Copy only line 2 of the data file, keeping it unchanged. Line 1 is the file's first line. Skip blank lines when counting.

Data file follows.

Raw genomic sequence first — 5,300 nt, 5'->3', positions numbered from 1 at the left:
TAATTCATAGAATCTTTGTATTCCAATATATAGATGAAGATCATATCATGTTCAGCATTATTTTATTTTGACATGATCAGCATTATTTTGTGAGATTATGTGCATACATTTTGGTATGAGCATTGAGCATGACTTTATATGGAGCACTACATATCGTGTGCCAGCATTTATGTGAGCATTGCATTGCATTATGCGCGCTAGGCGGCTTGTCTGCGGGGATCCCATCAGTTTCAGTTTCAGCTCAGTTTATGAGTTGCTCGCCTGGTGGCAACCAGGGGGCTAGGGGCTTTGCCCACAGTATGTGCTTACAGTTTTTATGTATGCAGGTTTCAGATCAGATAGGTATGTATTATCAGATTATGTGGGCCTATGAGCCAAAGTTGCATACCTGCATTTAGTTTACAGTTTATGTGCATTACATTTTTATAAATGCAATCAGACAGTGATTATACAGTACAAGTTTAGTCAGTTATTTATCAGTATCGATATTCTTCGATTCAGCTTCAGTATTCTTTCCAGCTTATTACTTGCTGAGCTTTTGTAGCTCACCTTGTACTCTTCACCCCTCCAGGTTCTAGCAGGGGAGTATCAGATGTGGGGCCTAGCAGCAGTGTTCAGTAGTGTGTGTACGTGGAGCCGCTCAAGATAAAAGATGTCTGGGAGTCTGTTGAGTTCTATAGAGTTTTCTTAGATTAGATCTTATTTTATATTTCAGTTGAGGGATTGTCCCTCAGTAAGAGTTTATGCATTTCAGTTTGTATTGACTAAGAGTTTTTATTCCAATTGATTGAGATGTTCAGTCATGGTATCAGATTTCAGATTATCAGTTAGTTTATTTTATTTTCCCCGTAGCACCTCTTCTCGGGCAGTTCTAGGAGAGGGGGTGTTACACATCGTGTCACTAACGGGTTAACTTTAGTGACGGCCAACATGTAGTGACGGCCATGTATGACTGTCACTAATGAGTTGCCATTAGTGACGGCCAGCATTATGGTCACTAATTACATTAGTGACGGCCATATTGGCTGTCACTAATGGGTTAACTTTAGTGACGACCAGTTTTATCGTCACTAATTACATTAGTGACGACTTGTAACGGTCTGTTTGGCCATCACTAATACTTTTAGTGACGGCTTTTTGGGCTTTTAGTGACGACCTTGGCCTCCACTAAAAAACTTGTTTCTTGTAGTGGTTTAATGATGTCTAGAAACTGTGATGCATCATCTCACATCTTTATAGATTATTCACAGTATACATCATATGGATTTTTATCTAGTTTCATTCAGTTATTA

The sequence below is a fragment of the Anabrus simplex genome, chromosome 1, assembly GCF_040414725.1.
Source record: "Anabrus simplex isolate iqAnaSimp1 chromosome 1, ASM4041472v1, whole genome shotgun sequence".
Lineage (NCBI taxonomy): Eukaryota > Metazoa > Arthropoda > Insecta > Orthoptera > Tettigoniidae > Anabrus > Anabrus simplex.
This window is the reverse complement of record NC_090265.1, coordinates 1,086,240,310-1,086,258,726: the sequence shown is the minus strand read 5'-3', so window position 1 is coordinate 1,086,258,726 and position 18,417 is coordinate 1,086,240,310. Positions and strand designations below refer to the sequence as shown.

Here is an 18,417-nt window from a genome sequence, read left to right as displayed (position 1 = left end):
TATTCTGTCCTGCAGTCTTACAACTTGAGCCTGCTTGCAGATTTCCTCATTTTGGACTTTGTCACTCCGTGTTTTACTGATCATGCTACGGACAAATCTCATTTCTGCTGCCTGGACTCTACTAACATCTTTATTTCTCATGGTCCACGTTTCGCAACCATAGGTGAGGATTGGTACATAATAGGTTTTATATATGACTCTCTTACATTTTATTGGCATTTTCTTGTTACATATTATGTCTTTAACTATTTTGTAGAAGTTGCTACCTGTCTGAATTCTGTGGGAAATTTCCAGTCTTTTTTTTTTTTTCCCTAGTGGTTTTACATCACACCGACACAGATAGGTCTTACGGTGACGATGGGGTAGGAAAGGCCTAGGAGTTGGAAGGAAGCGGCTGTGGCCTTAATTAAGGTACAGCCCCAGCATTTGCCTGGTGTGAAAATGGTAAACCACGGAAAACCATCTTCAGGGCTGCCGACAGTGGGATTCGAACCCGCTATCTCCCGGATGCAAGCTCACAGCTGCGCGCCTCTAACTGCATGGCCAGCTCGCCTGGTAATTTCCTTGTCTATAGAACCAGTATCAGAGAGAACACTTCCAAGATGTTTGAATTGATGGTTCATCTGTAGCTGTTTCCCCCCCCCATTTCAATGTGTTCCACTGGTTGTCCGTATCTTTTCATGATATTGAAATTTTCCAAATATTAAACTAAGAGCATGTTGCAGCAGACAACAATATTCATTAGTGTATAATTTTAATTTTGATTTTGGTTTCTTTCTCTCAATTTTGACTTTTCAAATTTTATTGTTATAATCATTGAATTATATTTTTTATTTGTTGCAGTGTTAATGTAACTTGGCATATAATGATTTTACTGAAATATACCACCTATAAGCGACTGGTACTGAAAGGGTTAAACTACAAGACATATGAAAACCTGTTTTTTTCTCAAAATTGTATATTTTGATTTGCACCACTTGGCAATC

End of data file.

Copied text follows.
TAATTCATAGAATCTTTGTATTCCAATATATAGATGAAGATCATATCATGTTCAGCATTATTTTATTTTGACATGATCAGCATTATTTTGTGAGATTATGTGCATACATTTTGGTATGAGCATTGAGCATGACTTTATATGGAGCACTACATATCGTGTGCCAGCATTTATGTGAGCATTGCATTGCATTATGCGCGCTAGGCGGCTTGTCTGCGGGGATCCCATCAGTTTCAGTTTCAGCTCAGTTTATGAGTTGCTCGCCTGGTGGCAACCAGGGGGCTAGGGGCTTTGCCCACAGTATGTGCTTACAGTTTTTATGTATGCAGGTTTCAGATCAGATAGGTATGTATTATCAGATTATGTGGGCCTATGAGCCAAAGTTGCATACCTGCATTTAGTTTACAGTTTATGTGCATTACATTTTTATAAATGCAATCAGACAGTGATTATACAGTACAAGTTTAGTCAGTTATTTATCAGTATCGATATTCTTCGATTCAGCTTCAGTATTCTTTCCAGCTTATTACTTGCTGAGCTTTTGTAGCTCACCTTGTACTCTTCACCCCTCCAGGTTCTAGCAGGGGAGTATCAGATGTGGGGCCTAGCAGCAGTGTTCAGTAGTGTGTGTACGTGGAGCCGCTCAAGATAAAAGATGTCTGGGAGTCTGTTGAGTTCTATAGAGTTTTCTTAGATTAGATCTTATTTTATATTTCAGTTGAGGGATTGTCCCTCAGTAAGAGTTTATGCATTTCAGTTTGTATTGACTAAGAGTTTTTATTCCAATTGATTGAGATGTTCAGTCATGGTATCAGATTTCAGATTATCAGTTAGTTTATTTTATTTTCCCCGTAGCACCTCTTCTCGGGCAGTTCTAGGAGAGGGGGTGTTACACATCGTGTCACTAACGGGTTAACTTTAGTGACGGCCAACATGTAGTGACGGCCATGTATGACTGTCACTAATGAGTTGCCATTAGTGACGGCCAGCATTATGGTCACTAATTACATTAGTGACGGCCATATTGGCTGTCACTAATGGGTTAACTTTAGTGACGACCAGTTTTATCGTCACTAATTACATTAGTGACGACTTGTAACGGTCTGTTTGGCCATCACTAATACTTTTAGTGACGGCTTTTTGGGCTTTTAGTGACGACCTTGGCCTCCACTAAAAAACTTGTTTCTTGTAGTGGTTTAATGATGTCTAGAAACTGTGATGCATCATCTCACATCTTTATAGATTATTCACAGTATACATCATATGGATTTTTATCTAGTTTCATTCAGTTATTA